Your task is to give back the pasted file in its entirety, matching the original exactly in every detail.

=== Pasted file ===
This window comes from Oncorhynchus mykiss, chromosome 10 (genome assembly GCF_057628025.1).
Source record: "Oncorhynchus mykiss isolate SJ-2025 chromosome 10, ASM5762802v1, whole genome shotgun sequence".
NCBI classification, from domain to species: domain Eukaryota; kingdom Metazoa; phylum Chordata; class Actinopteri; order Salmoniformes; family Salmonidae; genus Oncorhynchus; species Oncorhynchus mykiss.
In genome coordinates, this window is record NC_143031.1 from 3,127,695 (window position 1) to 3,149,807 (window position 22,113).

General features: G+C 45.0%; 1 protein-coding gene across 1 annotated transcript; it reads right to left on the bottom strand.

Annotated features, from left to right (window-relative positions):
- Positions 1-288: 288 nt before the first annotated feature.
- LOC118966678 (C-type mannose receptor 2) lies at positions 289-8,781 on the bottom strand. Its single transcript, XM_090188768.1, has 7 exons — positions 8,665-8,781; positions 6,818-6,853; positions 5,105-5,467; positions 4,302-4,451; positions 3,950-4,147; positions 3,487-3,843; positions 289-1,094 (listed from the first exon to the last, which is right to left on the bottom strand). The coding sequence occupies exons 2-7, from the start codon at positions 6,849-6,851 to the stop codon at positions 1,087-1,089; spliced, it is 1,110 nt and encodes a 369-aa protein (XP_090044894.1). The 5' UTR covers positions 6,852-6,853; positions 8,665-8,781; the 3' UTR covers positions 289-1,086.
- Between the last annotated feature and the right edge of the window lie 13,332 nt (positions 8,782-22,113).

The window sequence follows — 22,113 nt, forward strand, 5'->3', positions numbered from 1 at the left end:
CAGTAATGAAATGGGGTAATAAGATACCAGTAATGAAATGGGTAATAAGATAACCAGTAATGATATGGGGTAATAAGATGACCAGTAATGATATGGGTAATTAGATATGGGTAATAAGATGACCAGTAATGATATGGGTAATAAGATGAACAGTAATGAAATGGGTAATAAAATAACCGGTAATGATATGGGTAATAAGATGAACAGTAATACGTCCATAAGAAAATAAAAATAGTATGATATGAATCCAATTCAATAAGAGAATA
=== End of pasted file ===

This window comes from Oncorhynchus mykiss, chromosome 10 (genome assembly GCF_057628025.1).
Source record: "Oncorhynchus mykiss isolate SJ-2025 chromosome 10, ASM5762802v1, whole genome shotgun sequence".
NCBI classification, from domain to species: domain Eukaryota; kingdom Metazoa; phylum Chordata; class Actinopteri; order Salmoniformes; family Salmonidae; genus Oncorhynchus; species Oncorhynchus mykiss.
In genome coordinates, this window is record NC_143031.1 from 3,127,695 (window position 1) to 3,149,807 (window position 22,113).

General features: G+C 45.0%; 1 protein-coding gene across 1 annotated transcript; it reads right to left on the bottom strand.

Annotated features, from left to right (window-relative positions):
- Positions 1-288: 288 nt before the first annotated feature.
- LOC118966678 (C-type mannose receptor 2) lies at positions 289-8,781 on the bottom strand. Its single transcript, XM_090188768.1, has 7 exons — positions 8,665-8,781; positions 6,818-6,853; positions 5,105-5,467; positions 4,302-4,451; positions 3,950-4,147; positions 3,487-3,843; positions 289-1,094 (listed from the first exon to the last, which is right to left on the bottom strand). The coding sequence occupies exons 2-7, from the start codon at positions 6,849-6,851 to the stop codon at positions 1,087-1,089; spliced, it is 1,110 nt and encodes a 369-aa protein (XP_090044894.1). The 5' UTR covers positions 6,852-6,853; positions 8,665-8,781; the 3' UTR covers positions 289-1,086.
- Between the last annotated feature and the right edge of the window lie 13,332 nt (positions 8,782-22,113).

The window sequence follows — 22,113 nt, forward strand, 5'->3', positions numbered from 1 at the left end:
CAGTAATGAAATGGGGTAATAAGATACCAGTAATGAAATGGGTAATAAGATAACCAGTAATGATATGGGGTAATAAGATGACCAGTAATGATATGGGTAATTAGATATGGGTAATAAGATGACCAGTAATGATATGGGTAATAAGATGAACAGTAATGAAATGGGTAATAAAATAACCGGTAATGATATGGGTAATAAGATGAACAGTAATACGTCCATAAGAAAATAAAAATAGTATGATATGAATCCAATTCAATAAGAGAATA